3) Whenever possible ambiguities and misunderstandings about projects, naming conventions and other similar items can cause problem, it is incumbent on each developer to think about the other people who may need to work with their code and take appropriate steps to ensure that their development experience goes smoothly. Usually this is simple common sense, and asking the question. "What does this affect?"


There is nothing that PISSES ME OFF more than a shoddy development team effort that reflects a lack of planning, discipline and basic rules of the road. If I were the boss and you did this stuff on my team, YOU WOULD BE GONE. If you haven't read the Team Development Whitepaper, here's the link again. Once again, if you worked for me, this is required reading before you can write one line of code on my team!

A mediocre standard is better than no standard

Bruce Wood, a frequent poster on the MS C# newsgroup, said it all:

"A mediocre standard is better than no standard at all"

Bruce was responding to an OP's desire to "innovate" by using a non-standard implementation of event handlers, and he recalled his experience at university where his professor asked, "What is the purpose of writing code?". After the usual answers (e.g. "To make the computer perform some task") he answered, "It's to make it clear to the next guy that reads the code how you solved the problem".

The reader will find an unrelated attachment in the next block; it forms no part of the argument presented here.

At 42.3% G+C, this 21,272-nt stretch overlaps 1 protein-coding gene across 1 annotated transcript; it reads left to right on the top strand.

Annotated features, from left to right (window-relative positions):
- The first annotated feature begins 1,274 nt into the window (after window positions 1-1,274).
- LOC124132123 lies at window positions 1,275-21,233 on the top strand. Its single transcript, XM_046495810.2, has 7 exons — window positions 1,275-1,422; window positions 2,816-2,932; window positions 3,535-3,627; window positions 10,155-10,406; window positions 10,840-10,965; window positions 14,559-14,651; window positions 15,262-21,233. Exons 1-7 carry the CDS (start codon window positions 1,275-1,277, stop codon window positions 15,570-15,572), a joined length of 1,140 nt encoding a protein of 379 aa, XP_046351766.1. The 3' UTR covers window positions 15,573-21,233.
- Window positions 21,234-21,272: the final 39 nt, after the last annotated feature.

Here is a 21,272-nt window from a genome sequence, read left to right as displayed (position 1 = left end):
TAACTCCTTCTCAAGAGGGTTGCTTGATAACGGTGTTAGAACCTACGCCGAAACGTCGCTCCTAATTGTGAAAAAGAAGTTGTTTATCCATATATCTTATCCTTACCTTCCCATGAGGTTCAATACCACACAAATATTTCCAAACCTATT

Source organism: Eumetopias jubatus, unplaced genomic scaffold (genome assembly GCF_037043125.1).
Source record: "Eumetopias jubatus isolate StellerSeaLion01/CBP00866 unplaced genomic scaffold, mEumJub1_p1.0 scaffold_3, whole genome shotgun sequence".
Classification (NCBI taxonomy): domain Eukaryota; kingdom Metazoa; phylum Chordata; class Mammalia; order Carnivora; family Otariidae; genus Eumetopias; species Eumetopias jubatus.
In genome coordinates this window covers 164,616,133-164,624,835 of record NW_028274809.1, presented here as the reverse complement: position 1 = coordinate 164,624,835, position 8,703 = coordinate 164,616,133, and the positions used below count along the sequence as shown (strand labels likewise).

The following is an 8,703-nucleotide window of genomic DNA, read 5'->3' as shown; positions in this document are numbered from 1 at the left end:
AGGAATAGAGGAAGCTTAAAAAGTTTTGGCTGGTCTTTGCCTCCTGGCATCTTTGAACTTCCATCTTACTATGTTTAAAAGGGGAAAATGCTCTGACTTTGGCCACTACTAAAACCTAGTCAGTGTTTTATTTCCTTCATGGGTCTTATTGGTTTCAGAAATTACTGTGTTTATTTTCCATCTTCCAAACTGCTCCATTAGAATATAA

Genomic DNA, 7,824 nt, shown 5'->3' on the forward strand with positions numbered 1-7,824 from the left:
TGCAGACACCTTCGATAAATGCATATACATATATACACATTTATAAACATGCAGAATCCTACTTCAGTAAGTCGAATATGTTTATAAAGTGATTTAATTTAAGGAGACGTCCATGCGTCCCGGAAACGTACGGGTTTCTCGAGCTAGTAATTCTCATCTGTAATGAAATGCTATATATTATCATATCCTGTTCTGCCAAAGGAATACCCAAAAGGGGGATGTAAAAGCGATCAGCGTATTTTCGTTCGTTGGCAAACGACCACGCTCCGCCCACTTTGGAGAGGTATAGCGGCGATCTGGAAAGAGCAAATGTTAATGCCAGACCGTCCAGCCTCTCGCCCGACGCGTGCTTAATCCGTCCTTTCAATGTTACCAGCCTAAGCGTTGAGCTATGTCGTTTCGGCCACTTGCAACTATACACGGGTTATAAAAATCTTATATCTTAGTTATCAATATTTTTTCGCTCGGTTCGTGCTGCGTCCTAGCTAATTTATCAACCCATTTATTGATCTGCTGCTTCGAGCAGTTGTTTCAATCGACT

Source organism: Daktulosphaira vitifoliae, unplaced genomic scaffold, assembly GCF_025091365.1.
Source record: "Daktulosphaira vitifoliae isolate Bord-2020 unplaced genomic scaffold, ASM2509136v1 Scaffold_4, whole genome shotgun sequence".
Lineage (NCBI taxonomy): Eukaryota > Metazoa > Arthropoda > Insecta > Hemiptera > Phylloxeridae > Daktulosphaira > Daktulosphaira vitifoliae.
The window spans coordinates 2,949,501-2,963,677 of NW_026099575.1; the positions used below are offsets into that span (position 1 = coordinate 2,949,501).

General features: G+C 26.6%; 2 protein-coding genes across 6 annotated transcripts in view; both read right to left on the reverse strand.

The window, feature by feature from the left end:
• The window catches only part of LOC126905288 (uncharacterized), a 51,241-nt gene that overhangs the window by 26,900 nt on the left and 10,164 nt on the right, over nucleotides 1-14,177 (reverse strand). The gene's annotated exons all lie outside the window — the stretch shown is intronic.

The point is, if the only objective is to make the computer perform some task, why not just use assembly language?

The answer is that in a multi-developer environment, or even one where you may someday leave and someone else will take over your code, you want to make it as easy as possible for others to understand not only what you did, but how you did it, and to be able to maintain that code. It is common for the insecure programmer to want to be the deus ex machina of the organization. As developers mature they usually learn that good teamwork and sharing of coding standards is far more important.

Bruce finishes, "Hacking out funky code 'that works' costs your employer extra because it will be more expensive to maintain.... A good programmer will make it work, and make it clear how it works so that it's easy to fix and modify in the future. That's what separates the professionals from the dillettantes".